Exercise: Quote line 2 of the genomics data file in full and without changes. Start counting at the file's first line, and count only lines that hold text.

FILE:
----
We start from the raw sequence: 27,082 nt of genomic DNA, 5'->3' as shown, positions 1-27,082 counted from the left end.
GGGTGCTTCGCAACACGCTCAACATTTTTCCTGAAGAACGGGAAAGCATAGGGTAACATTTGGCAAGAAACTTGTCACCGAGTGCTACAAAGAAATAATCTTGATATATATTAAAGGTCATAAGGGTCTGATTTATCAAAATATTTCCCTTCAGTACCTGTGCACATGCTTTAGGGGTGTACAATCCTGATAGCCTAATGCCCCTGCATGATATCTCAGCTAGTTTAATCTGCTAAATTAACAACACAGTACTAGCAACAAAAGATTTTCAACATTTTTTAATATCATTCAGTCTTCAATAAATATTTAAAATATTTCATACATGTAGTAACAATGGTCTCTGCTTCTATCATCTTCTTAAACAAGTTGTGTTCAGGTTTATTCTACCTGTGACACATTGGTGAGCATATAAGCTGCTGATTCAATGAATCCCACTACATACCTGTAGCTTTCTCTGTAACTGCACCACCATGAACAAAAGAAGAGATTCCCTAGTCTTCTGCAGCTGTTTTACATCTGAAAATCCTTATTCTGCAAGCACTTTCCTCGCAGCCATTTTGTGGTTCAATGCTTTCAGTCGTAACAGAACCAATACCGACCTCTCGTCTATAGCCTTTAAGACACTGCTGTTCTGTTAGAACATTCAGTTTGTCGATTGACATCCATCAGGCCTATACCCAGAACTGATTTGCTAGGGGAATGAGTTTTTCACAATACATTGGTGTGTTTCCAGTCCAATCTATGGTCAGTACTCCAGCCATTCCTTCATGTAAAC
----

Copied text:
GGGTGCTTCGCAACACGCTCAACATTTTTCCTGAAGAACGGGAAAGCATAGGGTAACATTTGGCAAGAAACTTGTCACCGAGTGCTACAAAGAAATAATCTTGATATATATTAAAGGTCATAAGGGTCTGATTTATCAAAATATTTCCCTTCAGTACCTGTGCACATGCTTTAGGGGTGTACAATCCTGATAGCCTAATGCCCCTGCATGATATCTCAGCTAGTTTAATCTGCTAAATTAACAACACAGTACTAGCAACAAAAGATTTTCAACATTTTTTAATATCATTCAGTCTTCAATAAATATTTAAAATATTTCATACATGTAGTAACAATGGTCTCTGCTTCTATCATCTTCTTAAACAAGTTGTGTTCAGGTTTATTCTACCTGTGACACATTGGTGAGCATATAAGCTGCTGATTCAATGAATCCCACTACATACCTGTAGCTTTCTCTGTAACTGCACCACCATGAACAAAAGAAGAGATTCCCTAGTCTTCTGCAGCTGTTTTACATCTGAAAATCCTTATTCTGCAAGCACTTTCCTCGCAGCCATTTTGTGGTTCAATGCTTTCAGTCGTAACAGAACCAATACCGACCTCTCGTCTATAGCCTTTAAGACACTGCTGTTCTGTTAGAACATTCAGTTTGTCGATTGACATCCATCAGGCCTATACCCAGAACTGATTTGCTAGGGGAATGAGTTTTTCACAATACATTGGTGTGTTTCCAGTCCAATCTATGGTCAGTACTCCAGCCATTCCTTCATGTAAAC